Subsection (1) shall not relieve the office of the Controller of the liability to pay compensation or damages, for loss or injury to a person or property, in the performance of the functions on the Office of the Controller.
This means that the Controller or a member of staff of the office of the Controller can be held liable for acts not done in good faith.
PART III-FOOD SAFETY AND FEED SAFETY BY COUNTY GOVERNMENTS
Functions of a county government
The functions of a county government in relation to food safety and feed safety in the respective County shall be to:
a. implement and enforce food safety and feed safety measures;
b. license and exercise official control of persons who conduct food business and feed business;
c. conduct capacity building on food safety and feed safety;
d. conduct public awareness on matters food safety and feed safety;
e. prepare county food safety and feed safety reports;
f. provide a platform for the consultation and cooperation of the county governments and stakeholders in the implementation of a multi annual control plan;
g. conduct audits to ascertain compliance and enforcement of food safety and feed safety measures;
h. coordinate food safety and feed safety activities;
i. regulate and enforce official control; and
j. monitor and evaluate implementation of the multi-annual control plan.
Each county government shall at least thirty days before the end of a financial year, prepare an annual report on the state of food safety and feed safety in the respective County and submit the report to the Controller.
Listing the functions of the county government in food and feed safety fosters transparency in its operations. It allows citizens and stakeholders to understand the county government’s role and expectations.
Secondly, identifying the county government’s functions helps allocate resources efficiently. It ensures that the county government has the necessary funding, personnel, and infrastructure to effectively carry out its food and feed safety responsibilities.
PART IV-FOOD SAFETY AND FEED SAFETY CONTROL AND COORDINATION
Multi annual control plan
The office of the Controller, in consultation with the competent authorities and county governments shall develop and review a multi annual control plan as a basis and mechanism for official control.
We propose that the multi annual control plan undergoes public participation.
Public participation brings together a diverse range of perspectives and expertise. Consumers, industry representatives, scientists, and advocacy groups can offer valuable insights and identify potential issues that regulators did not consider.
Verification of mechanisms to enforce of food and feed safety requirements
The Controller shall verify that a competent authority has mechanisms to enforce the requirements of food safety or feed safety in accordance with the international standards of food and feed safety.
The scope of the verification conducted by the Controller shall include the:
a. conduct of inspections;
b. taking of samples and conducting analyses;
c. staff health and hygiene;
d. examination of the records; and
e. issuance of certificates, permits, and licenses.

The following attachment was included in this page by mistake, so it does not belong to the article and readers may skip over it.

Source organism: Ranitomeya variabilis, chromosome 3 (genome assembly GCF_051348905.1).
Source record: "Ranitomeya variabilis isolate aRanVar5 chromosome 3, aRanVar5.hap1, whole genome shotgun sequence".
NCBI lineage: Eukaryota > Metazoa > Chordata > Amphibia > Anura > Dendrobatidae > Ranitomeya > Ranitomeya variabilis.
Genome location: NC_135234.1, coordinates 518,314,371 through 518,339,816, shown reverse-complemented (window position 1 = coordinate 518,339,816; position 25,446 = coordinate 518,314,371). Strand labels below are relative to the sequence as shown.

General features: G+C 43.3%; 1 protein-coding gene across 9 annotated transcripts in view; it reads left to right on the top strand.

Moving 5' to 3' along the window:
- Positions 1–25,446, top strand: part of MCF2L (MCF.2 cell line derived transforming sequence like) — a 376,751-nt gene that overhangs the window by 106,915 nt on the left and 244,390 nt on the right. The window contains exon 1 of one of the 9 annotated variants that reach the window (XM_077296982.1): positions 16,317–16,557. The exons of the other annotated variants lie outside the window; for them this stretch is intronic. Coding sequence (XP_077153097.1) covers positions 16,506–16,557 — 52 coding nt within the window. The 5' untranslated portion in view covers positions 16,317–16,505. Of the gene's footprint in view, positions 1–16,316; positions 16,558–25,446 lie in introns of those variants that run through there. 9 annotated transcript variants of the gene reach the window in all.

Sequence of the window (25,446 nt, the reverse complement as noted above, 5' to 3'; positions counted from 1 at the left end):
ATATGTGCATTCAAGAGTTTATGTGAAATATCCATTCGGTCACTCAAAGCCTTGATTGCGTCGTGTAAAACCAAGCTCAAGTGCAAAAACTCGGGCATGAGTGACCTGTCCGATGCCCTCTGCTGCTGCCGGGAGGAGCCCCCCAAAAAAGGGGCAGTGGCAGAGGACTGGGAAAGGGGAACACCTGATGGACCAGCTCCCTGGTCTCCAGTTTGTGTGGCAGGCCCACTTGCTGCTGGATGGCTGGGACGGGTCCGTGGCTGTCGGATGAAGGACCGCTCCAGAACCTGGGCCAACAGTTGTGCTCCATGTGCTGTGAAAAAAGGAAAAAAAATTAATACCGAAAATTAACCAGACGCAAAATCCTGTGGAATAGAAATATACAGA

Upon conducting a verification under sub-section (1), the Controller shall prepare a report and submit the report to the Cabinet Secretary responsible for the competent authority.
International standards promote harmonization and uniformity in food and feed safety requirements. This simplifies international trade by ensuring that products meet consistent safety standards, facilitating the movement of goods across borders.
Secondly, when food and feed products meet recognized international safety standards, consumers gain confidence in the safety and quality of those products.
For the heading of this clause, we propose the deletion of the word “of”. This proposal ensures the heading is clear and grammatically correct.
Overlap in functions of competent authorities
The Controller in consultation with the competent authorities shall advise where an overlap occurs in the performance of their functions under their respective legislation.
Overlapping functions can lead to conflicts or misunderstandings. Offering advice can help mediate these conflicts by clarifying roles and responsibilities.
Audit of food safety or feed safety mechanisms
The Controller shall conduct an audit of the food safety or feed safety mechanisms of a competent authority to ascertain compliance and enforcement.
The Controller in liaison with the competent authorities, shall develop the criteria for conducting the audit under subsection (1).
Upon conducting an audit under subsection (1), the Controller shall prepare an audit report and submit the report to the Cabinet Secretary responsible for the competent authority.
Audits identify potential risks and vulnerabilities in the competent authority's processes. By addressing these risks, the competent authority can proactively prevent issues before they become major problems, reducing the likelihood of food safety crises and the associated economic and health impacts.
We propose that the audit is conducted on a regular basis.
Regular audits provide opportunities for the competent authorities to identify areas for improvement in its food and feed safety systems. These audits help the competent authorities stay current with evolving best practices and adapt to changing regulatory requirements.
Secondly, frequent audits enable the competent authorities to assess emerging risks and vulnerabilities in real-time. This allows for timely corrective actions and risk mitigation strategies to be implemented, reducing the likelihood of food and feed safety incidents.